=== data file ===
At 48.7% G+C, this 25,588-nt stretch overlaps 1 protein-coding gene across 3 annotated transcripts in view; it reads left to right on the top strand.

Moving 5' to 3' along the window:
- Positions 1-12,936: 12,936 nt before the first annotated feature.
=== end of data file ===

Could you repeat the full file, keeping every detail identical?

At 48.7% G+C, this 25,588-nt stretch overlaps 1 protein-coding gene across 3 annotated transcripts in view; it reads left to right on the top strand.

Moving 5' to 3' along the window:
- Positions 1-12,936: 12,936 nt before the first annotated feature.